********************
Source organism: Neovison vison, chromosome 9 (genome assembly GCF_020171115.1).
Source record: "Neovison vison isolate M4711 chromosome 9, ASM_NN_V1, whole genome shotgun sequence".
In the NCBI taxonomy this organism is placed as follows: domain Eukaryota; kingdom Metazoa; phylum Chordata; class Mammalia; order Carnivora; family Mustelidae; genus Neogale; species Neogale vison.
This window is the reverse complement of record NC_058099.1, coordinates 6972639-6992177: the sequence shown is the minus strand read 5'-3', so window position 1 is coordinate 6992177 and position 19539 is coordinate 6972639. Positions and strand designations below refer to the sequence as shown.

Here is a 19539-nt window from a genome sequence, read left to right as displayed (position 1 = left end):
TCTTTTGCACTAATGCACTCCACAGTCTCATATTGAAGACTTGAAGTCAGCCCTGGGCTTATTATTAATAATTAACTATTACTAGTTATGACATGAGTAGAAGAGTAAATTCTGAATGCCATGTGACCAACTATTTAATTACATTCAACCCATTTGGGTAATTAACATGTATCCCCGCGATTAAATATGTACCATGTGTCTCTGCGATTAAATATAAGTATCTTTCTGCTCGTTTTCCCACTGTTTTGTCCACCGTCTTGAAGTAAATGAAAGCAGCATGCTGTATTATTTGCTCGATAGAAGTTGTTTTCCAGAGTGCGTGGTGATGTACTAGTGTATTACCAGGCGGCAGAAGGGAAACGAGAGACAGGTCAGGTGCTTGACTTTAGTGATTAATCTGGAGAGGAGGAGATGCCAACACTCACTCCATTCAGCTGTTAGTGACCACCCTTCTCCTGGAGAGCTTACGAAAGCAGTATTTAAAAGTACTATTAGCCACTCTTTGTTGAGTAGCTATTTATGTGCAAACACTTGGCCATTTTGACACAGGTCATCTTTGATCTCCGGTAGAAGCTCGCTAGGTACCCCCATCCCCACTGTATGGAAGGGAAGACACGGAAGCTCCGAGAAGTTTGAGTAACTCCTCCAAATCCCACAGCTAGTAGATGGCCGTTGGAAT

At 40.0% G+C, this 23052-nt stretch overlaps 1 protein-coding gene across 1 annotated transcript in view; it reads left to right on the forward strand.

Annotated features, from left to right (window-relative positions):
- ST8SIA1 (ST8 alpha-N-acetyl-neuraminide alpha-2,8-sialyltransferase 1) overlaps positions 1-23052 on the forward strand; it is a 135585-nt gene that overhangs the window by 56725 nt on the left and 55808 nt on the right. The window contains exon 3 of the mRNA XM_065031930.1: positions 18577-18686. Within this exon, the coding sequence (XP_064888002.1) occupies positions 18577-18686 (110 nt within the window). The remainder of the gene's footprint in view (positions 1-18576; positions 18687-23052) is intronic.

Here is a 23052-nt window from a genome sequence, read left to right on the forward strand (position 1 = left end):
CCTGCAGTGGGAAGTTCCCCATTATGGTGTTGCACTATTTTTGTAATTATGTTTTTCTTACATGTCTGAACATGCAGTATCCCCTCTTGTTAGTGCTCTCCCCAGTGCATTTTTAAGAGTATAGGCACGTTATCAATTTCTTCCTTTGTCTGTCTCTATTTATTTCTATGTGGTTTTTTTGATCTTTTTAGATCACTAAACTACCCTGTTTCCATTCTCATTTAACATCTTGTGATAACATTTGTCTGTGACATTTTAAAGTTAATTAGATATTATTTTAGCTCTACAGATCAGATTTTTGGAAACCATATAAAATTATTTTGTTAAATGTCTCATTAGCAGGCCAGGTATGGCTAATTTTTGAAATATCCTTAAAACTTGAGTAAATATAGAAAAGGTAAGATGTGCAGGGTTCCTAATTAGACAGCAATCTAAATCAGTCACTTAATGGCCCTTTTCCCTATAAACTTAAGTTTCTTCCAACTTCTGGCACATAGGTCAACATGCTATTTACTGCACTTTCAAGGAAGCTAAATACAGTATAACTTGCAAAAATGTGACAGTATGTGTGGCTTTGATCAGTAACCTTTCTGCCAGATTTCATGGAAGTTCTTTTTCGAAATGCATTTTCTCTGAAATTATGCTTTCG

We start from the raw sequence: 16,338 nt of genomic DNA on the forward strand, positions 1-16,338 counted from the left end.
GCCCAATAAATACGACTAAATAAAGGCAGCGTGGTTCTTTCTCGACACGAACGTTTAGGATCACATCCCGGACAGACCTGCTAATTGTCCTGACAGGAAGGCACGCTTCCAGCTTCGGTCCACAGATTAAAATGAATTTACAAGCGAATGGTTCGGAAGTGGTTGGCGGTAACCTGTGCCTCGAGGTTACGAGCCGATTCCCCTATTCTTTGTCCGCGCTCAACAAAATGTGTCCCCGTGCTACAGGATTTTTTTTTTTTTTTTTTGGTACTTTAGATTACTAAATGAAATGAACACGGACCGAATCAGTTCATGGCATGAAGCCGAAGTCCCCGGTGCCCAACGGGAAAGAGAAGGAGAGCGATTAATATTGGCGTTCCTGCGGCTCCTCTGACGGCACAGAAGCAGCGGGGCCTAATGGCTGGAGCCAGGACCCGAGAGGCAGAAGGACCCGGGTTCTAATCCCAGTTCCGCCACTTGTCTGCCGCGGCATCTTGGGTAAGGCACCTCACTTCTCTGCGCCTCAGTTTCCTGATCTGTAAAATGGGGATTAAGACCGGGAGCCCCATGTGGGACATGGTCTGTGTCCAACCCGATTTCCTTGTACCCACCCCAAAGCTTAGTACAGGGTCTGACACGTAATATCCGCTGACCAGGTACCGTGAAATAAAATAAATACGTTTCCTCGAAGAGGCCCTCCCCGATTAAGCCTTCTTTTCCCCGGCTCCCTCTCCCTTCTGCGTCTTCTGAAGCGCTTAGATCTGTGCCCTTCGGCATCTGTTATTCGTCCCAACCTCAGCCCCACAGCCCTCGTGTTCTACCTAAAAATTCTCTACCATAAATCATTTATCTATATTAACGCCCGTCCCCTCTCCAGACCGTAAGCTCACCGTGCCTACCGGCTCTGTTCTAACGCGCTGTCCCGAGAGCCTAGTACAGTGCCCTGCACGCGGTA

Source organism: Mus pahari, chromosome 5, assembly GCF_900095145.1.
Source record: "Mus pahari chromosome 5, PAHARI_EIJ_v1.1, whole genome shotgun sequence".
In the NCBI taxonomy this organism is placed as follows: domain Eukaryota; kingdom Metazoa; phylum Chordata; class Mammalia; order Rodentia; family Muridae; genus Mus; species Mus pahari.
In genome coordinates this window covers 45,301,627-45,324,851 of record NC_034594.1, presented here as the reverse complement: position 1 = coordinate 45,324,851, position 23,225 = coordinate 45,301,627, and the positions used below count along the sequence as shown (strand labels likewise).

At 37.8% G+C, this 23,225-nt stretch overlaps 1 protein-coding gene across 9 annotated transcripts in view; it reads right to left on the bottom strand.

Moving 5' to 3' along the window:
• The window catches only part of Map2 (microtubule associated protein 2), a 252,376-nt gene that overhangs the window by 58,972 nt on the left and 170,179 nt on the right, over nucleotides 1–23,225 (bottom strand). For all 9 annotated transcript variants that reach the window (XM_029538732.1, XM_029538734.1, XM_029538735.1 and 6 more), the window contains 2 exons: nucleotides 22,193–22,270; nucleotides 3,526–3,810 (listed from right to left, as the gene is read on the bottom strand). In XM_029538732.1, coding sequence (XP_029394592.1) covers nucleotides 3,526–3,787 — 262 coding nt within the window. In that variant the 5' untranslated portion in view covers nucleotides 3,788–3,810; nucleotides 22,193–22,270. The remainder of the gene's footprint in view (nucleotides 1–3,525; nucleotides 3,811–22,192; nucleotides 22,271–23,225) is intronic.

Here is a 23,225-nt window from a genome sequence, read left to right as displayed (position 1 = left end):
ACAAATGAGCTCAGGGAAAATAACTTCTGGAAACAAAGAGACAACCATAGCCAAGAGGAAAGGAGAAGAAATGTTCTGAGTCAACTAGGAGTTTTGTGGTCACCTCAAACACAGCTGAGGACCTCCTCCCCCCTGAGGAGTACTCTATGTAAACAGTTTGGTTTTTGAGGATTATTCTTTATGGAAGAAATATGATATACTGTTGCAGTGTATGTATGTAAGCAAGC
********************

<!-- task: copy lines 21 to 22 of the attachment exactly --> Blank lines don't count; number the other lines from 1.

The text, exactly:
Here is a 23,225-nt window from a genome sequence, read left to right as displayed (position 1 = left end):
ACAAATGAGCTCAGGGAAAATAACTTCTGGAAACAAAGAGACAACCATAGCCAAGAGGAAAGGAGAAGAAATGTTCTGAGTCAACTAGGAGTTTTGTGGTCACCTCAAACACAGCTGAGGACCTCCTCCCCCCTGAGGAGTACTCTATGTAAACAGTTTGGTTTTTGAGGATTATTCTTTATGGAAGAAATATGATATACTGTTGCAGTGTATGTATGTAAGCAAGC